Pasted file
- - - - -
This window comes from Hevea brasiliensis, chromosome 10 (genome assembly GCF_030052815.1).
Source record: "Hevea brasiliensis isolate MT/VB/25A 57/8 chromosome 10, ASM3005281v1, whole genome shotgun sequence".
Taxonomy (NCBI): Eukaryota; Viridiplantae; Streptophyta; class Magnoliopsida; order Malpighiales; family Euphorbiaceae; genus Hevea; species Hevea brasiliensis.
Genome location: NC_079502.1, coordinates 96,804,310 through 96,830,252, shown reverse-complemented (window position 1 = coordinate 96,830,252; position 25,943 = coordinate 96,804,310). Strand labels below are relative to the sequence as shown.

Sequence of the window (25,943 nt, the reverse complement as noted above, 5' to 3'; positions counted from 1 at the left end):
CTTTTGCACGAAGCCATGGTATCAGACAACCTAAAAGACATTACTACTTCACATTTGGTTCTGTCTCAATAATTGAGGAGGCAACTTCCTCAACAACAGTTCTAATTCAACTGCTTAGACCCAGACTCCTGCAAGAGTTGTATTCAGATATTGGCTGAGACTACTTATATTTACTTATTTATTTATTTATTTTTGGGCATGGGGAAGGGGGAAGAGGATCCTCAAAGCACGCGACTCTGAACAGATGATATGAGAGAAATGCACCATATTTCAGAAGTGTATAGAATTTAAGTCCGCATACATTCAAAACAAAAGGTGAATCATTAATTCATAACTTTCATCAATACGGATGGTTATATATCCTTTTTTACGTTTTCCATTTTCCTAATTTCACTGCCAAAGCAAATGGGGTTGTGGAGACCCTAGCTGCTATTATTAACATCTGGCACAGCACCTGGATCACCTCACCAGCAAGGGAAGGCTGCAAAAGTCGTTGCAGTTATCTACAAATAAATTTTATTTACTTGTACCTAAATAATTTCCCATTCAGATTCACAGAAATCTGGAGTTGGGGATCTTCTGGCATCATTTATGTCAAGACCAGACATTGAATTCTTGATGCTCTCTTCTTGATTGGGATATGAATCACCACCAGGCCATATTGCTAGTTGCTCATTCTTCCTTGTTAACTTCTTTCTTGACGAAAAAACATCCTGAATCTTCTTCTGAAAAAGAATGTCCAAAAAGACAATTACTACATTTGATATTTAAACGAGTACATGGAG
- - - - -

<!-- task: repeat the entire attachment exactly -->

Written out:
This window comes from Hevea brasiliensis, chromosome 10 (genome assembly GCF_030052815.1).
Source record: "Hevea brasiliensis isolate MT/VB/25A 57/8 chromosome 10, ASM3005281v1, whole genome shotgun sequence".
Taxonomy (NCBI): Eukaryota; Viridiplantae; Streptophyta; class Magnoliopsida; order Malpighiales; family Euphorbiaceae; genus Hevea; species Hevea brasiliensis.
Genome location: NC_079502.1, coordinates 96,804,310 through 96,830,252, shown reverse-complemented (window position 1 = coordinate 96,830,252; position 25,943 = coordinate 96,804,310). Strand labels below are relative to the sequence as shown.

Sequence of the window (25,943 nt, the reverse complement as noted above, 5' to 3'; positions counted from 1 at the left end):
CTTTTGCACGAAGCCATGGTATCAGACAACCTAAAAGACATTACTACTTCACATTTGGTTCTGTCTCAATAATTGAGGAGGCAACTTCCTCAACAACAGTTCTAATTCAACTGCTTAGACCCAGACTCCTGCAAGAGTTGTATTCAGATATTGGCTGAGACTACTTATATTTACTTATTTATTTATTTATTTTTGGGCATGGGGAAGGGGGAAGAGGATCCTCAAAGCACGCGACTCTGAACAGATGATATGAGAGAAATGCACCATATTTCAGAAGTGTATAGAATTTAAGTCCGCATACATTCAAAACAAAAGGTGAATCATTAATTCATAACTTTCATCAATACGGATGGTTATATATCCTTTTTTACGTTTTCCATTTTCCTAATTTCACTGCCAAAGCAAATGGGGTTGTGGAGACCCTAGCTGCTATTATTAACATCTGGCACAGCACCTGGATCACCTCACCAGCAAGGGAAGGCTGCAAAAGTCGTTGCAGTTATCTACAAATAAATTTTATTTACTTGTACCTAAATAATTTCCCATTCAGATTCACAGAAATCTGGAGTTGGGGATCTTCTGGCATCATTTATGTCAAGACCAGACATTGAATTCTTGATGCTCTCTTCTTGATTGGGATATGAATCACCACCAGGCCATATTGCTAGTTGCTCATTCTTCCTTGTTAACTTCTTTCTTGACGAAAAAACATCCTGAATCTTCTTCTGAAAAAGAATGTCCAAAAAGACAATTACTACATTTGATATTTAAACGAGTACATGGAG